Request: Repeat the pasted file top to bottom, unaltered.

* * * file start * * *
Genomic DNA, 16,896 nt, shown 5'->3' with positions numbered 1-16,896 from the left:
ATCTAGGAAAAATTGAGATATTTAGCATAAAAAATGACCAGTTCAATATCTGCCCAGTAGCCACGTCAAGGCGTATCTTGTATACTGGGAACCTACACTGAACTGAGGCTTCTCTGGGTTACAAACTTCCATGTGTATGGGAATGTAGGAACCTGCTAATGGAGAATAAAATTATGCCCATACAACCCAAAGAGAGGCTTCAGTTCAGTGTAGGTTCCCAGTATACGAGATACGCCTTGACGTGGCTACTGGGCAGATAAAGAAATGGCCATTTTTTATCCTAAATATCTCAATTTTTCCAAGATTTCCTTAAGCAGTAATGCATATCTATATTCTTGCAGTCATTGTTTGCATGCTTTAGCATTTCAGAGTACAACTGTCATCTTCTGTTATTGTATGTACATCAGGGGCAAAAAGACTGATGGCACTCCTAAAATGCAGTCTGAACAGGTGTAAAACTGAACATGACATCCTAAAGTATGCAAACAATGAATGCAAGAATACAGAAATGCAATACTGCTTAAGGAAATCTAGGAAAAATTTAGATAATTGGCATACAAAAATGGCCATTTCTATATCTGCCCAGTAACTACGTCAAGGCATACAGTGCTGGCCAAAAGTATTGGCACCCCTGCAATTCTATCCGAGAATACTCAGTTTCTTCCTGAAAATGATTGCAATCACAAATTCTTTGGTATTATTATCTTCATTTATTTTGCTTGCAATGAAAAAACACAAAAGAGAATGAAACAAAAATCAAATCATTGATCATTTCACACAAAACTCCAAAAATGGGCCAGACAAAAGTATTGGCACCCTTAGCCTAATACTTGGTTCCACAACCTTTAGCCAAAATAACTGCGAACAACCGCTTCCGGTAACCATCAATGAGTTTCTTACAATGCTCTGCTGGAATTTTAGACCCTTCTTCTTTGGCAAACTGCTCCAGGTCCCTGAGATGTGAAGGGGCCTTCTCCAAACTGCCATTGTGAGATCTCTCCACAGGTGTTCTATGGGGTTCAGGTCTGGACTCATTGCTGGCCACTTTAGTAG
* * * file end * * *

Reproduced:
Genomic DNA, 16,896 nt, shown 5'->3' with positions numbered 1-16,896 from the left:
ATCTAGGAAAAATTGAGATATTTAGCATAAAAAATGACCAGTTCAATATCTGCCCAGTAGCCACGTCAAGGCGTATCTTGTATACTGGGAACCTACACTGAACTGAGGCTTCTCTGGGTTACAAACTTCCATGTGTATGGGAATGTAGGAACCTGCTAATGGAGAATAAAATTATGCCCATACAACCCAAAGAGAGGCTTCAGTTCAGTGTAGGTTCCCAGTATACGAGATACGCCTTGACGTGGCTACTGGGCAGATAAAGAAATGGCCATTTTTTATCCTAAATATCTCAATTTTTCCAAGATTTCCTTAAGCAGTAATGCATATCTATATTCTTGCAGTCATTGTTTGCATGCTTTAGCATTTCAGAGTACAACTGTCATCTTCTGTTATTGTATGTACATCAGGGGCAAAAAGACTGATGGCACTCCTAAAATGCAGTCTGAACAGGTGTAAAACTGAACATGACATCCTAAAGTATGCAAACAATGAATGCAAGAATACAGAAATGCAATACTGCTTAAGGAAATCTAGGAAAAATTTAGATAATTGGCATACAAAAATGGCCATTTCTATATCTGCCCAGTAACTACGTCAAGGCATACAGTGCTGGCCAAAAGTATTGGCACCCCTGCAATTCTATCCGAGAATACTCAGTTTCTTCCTGAAAATGATTGCAATCACAAATTCTTTGGTATTATTATCTTCATTTATTTTGCTTGCAATGAAAAAACACAAAAGAGAATGAAACAAAAATCAAATCATTGATCATTTCACACAAAACTCCAAAAATGGGCCAGACAAAAGTATTGGCACCCTTAGCCTAATACTTGGTTCCACAACCTTTAGCCAAAATAACTGCGAACAACCGCTTCCGGTAACCATCAATGAGTTTCTTACAATGCTCTGCTGGAATTTTAGACCCTTCTTCTTTGGCAAACTGCTCCAGGTCCCTGAGATGTGAAGGGGCCTTCTCCAAACTGCCATTGTGAGATCTCTCCACAGGTGTTCTATGGGGTTCAGGTCTGGACTCATTGCTGGCCACTTTAGTAG